Block-based editing experience WordPress is nearly a year old

Distribution practices in the software industry have long been an object of criticism. In March 2015, Microsoft was heavily criticized for the tactics that it used to promote its “Get Windows 10” (GWX) free upgrade campaign for Windows 10, making it difficult for users to suppress the advertising and notifications. The move did much to harm Microsoft’s relationship with the PC community, and the company was “forced” to end its ‘Get Windows 10’ (GWX) update campaign on July 29.

About a year ago, the classic content editor in WordPress was replaced with a brand new block editor, known as Gutenberg.

The reasoning behind the move was that the classic visual editor required a lot of us to utilize shortcodes and HTML to make things work. So, to make visual editing easier, WordPress embraced “little blocks” editing and Gutenberg replaced the classic editor in WordPress 5.0, released on December 6th, 2018.

Users started bashing the plugin for being embedded it in the core with WordPress 5.0, the debate about if it should be the primary editor followed in the next months and the negative/slow adoption of “Gutenberg for WordPress 5.0 users” meant that Classic Editor plugin was the top installed plugin in the following months, reaching 5 million active installations!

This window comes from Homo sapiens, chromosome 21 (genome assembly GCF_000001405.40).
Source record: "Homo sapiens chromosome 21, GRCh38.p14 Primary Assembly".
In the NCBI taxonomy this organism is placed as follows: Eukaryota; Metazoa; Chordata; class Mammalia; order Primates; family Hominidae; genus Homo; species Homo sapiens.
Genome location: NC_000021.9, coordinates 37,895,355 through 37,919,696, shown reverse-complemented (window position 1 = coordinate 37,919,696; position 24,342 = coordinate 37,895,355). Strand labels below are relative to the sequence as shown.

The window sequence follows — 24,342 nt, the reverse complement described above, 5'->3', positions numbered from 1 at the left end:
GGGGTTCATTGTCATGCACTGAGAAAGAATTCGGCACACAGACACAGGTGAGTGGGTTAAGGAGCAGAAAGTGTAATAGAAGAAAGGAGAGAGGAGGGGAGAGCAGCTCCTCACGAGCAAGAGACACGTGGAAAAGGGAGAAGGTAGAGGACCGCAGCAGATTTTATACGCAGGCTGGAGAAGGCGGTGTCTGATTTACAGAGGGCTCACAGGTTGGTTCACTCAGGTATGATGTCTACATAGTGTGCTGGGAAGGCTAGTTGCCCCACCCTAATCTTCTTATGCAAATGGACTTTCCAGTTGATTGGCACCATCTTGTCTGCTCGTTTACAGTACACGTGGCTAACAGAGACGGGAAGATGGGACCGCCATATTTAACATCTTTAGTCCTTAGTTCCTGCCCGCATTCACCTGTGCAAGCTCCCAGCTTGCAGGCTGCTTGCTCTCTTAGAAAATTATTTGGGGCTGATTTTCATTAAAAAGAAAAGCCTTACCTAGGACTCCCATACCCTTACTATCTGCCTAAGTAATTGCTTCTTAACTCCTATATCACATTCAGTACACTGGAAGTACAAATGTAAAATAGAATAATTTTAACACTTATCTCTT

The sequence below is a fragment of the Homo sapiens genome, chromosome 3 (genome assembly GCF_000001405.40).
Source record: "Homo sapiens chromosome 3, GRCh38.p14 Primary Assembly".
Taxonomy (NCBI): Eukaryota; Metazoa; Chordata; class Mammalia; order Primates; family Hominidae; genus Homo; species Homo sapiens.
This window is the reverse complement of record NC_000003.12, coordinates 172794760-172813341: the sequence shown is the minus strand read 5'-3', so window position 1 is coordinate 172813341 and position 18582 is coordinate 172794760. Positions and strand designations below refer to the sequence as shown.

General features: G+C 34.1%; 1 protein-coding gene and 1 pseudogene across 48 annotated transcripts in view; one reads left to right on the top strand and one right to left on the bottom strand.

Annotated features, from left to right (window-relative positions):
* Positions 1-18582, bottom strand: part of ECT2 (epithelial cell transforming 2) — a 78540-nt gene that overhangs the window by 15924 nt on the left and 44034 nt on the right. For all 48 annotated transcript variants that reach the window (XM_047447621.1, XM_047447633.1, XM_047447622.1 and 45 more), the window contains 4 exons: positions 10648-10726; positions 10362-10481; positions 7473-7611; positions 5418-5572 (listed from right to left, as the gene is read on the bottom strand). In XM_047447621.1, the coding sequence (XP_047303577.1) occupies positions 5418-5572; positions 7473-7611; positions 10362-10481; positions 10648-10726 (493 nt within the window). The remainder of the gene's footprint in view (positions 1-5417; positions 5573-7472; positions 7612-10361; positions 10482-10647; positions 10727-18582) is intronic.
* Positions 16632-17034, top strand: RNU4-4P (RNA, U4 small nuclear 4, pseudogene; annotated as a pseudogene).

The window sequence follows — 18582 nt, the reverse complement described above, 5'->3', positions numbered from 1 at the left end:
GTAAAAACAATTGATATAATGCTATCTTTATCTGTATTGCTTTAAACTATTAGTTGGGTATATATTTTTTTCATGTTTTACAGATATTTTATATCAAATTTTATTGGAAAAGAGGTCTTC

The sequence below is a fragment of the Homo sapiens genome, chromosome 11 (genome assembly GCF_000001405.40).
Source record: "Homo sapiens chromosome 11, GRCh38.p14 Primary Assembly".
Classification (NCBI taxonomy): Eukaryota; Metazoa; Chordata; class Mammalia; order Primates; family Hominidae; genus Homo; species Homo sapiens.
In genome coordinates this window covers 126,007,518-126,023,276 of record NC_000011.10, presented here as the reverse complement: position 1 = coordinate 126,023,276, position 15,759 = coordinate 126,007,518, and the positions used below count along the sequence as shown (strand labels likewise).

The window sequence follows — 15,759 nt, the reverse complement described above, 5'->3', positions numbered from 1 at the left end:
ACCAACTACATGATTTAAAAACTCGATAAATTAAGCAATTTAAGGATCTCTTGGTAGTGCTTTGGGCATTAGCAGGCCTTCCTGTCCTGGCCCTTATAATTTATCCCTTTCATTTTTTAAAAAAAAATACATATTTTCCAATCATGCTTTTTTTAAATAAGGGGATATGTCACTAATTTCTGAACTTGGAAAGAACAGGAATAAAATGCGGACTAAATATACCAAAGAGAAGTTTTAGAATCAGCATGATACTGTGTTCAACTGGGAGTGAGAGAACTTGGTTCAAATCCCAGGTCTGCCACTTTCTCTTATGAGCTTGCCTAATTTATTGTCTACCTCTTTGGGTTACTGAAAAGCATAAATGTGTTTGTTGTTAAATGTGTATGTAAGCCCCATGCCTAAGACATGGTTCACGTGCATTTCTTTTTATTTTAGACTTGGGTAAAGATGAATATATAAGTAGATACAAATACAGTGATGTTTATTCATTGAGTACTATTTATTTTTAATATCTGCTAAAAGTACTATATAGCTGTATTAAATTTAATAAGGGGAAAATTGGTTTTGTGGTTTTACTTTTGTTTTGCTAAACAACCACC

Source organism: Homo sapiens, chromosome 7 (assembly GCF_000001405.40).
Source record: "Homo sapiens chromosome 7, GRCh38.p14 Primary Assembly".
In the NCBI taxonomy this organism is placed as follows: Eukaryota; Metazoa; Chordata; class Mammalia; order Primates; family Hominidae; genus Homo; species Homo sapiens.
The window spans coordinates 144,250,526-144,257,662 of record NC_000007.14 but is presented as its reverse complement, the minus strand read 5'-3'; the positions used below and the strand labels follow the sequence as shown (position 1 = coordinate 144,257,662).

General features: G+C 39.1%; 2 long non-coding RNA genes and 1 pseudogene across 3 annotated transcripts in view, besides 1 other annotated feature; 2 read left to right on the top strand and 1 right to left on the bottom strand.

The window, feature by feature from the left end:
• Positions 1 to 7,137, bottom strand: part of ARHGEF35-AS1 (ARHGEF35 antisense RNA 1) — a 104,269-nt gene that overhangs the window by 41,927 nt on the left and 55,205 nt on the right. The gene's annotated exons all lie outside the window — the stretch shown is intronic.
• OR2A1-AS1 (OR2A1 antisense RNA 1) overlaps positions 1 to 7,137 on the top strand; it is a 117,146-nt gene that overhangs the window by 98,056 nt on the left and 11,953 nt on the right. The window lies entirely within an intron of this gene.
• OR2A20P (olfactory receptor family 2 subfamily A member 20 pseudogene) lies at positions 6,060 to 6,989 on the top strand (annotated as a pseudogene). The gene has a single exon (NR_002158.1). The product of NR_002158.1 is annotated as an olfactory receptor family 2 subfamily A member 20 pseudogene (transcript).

Today, numbers are finally catching reality: Classic Editor plugin new installations reached 0% growth this month (Nov.2019).

Classic Editor Active Install Growth

Gutenberg is for Page Builders what WordPress is for Content Management Systems

It is time to embrace the change and to fully understand what this move meant. It was not only a move to a new WYSIWYG editor; It was/is a paradigm shift in the whole WordPress editing experience. To better understand it, try the latest version of Gutenberg (by default, Gutenberg in WordPress is always an earlier version of the plugin – and that’s why I tend to refer to it as “Gutenberg for WordPress 5.0 users”).

Gutenberg means WordPress is entering the block-based page building. It is true that many other page builders plugins still outrank Gutenberg but a year later we are seeing a whole universe of plugins that extend WordPress Gutenberg Blocks. Gutenberg playground now includes WordPress plugins that extend Gutenberg to power up the editor beyond your imagination. Gutenberg and Gutenberg’s plugins offer similar blocks. The real difference is in the options each plugin offers on a per-block basis.

So, like it or not, Gutenberg is your default editor with your WordPress 5 and above installation. Embrace a new era of content editing: the block based page building.

As for me, I expect the best: my wish for Christmas is that my current favorite page builder also embraces GB plugin and quickly become my next favorite GB extender plugin.